The Dos and Donts of Yoga

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yogado Many people dismiss yoga as a foo-foo form of physical fitness, thinking that its postures don’t really constitute exercise. That myth is usually shattered after the individual takes a single yoga class and leaves with sore muscles from areas that hadn’t been well exercised in the past.

However, there are certain key elements to practicing yoga.  These “tips and tricks” are intended to facilitate the greatest health benefits and also to avoid the negative impact of improper postures and bad health practices.



Because yoga links physical exercises with mental concentration, one way to tell if you are practicing it incorrectly is to note whether you feel anger, crankiness, agitation or a feeling of “heaviness” in the body, mind and spirit.

If you begin to experience these symptoms, you would do well to consult an experienced instructor immediately to correct the matter as quickly as possible.



Here are some of the most common “do’s and don’ts” of yoga practice:
Always warm up your muscles before performing yoga exercises, or asanas. To warm up, walk slowly and calmly around a room, or perform gentle stretches with your arms.

The goal is to increase blood circulation to the muscles; but this should not be done through sudden, intense movement.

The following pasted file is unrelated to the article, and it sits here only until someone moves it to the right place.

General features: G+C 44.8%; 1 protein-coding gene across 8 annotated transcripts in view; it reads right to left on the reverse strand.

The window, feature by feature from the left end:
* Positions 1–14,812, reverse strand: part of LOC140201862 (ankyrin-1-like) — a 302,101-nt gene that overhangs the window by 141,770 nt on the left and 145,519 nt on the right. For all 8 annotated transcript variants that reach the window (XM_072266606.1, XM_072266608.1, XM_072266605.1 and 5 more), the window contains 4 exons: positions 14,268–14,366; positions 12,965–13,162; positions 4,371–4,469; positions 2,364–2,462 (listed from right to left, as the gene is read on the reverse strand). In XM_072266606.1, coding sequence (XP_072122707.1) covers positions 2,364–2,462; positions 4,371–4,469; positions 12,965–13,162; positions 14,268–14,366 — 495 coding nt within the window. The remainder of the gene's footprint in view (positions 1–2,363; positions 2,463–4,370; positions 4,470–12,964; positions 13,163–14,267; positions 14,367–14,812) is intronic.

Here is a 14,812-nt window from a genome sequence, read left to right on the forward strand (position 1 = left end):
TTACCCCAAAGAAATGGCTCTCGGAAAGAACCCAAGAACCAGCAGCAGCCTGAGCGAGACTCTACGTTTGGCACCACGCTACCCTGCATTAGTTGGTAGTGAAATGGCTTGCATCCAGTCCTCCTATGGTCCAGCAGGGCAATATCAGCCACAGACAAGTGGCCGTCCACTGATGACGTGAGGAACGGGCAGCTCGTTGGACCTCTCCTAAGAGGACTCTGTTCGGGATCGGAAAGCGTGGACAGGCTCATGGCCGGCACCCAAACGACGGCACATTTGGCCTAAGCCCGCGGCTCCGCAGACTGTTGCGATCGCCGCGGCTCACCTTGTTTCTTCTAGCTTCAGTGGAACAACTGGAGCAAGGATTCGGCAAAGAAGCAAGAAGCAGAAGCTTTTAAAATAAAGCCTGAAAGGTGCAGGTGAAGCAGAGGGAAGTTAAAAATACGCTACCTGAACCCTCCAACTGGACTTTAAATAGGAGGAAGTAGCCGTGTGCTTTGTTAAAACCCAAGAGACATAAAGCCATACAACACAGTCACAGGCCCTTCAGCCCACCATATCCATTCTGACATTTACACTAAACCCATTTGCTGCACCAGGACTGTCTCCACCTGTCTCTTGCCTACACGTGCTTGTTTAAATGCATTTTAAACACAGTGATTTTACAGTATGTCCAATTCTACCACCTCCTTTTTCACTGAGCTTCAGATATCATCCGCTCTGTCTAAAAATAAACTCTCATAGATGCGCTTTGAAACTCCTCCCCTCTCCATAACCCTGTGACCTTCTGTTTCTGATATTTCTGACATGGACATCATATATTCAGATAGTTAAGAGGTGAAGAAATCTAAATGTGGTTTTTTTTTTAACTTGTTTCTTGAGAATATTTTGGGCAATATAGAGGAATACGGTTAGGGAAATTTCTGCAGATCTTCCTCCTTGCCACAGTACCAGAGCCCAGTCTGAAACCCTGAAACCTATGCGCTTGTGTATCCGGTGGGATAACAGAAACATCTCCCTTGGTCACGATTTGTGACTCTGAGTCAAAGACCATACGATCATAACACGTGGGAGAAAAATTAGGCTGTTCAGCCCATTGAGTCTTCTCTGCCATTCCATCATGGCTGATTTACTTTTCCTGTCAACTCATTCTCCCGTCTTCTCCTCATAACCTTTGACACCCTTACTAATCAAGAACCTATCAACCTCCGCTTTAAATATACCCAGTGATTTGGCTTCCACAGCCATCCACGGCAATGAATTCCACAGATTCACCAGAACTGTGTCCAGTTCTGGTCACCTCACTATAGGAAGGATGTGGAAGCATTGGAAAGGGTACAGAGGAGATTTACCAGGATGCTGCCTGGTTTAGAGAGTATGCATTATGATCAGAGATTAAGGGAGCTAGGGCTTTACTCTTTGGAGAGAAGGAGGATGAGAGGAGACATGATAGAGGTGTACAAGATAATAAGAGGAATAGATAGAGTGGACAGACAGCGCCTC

Remember to breathe through every asana. Concentrating on breathing is the core of every asana, and is even more important than learning how to move your body. Whatever you do, don’t hold your breath. Your muscles need oxygen.




Make “gently, gently” one of your mantras of your yoga practice. Begin your yoga postures slowly. Exhale as you stretch your muscles. Treat your body and your mind with care and respect.

Wait at least two hours after eating before performing yoga exercises. Better yet, do not eat until after your yoga session if possible.

Sip some water before and after class. Water helps your muscles and will cool you down after your exercise is complete.

Try to maintain each posture for at least 15 seconds. Eventually you will be able to hold your asana for as long as 30 seconds or more.

Be kind to your body. Don’t strain or bounce through a yoga posture as you could hurt your muscles. Again, think “gently, gently” and move your body accordingly.

If performing an asana causes pain, cease immediately. Don’t strain or push asanas to the point of pain.  If you feel pain, ease out of the posture and tell your instructor immediately.

When practicing pranayama, which are breathing exercises, don’t hold your breath any longer than you feel comfortable doing. Also don’t practice pranayama hurriedly, or if you have a cold, the flu or another form of respiratory infection. If you do you could put undue stress upon your body, which is the opposite of yoga’s intended purpose.

Practice asanas before engaging in pranayama. Pranayama can temporarily deprive muscles of the oxygen they need to function well. Practicing asanas after pranayama could lead to injury.

Finally, always tell your instructor if you have any health complications or physical impediments before starting a class.  They can advise you on alternative postures that are better for your condition.  Remember, the goal of yoga is to bring about health and healing, not to injure your body further.



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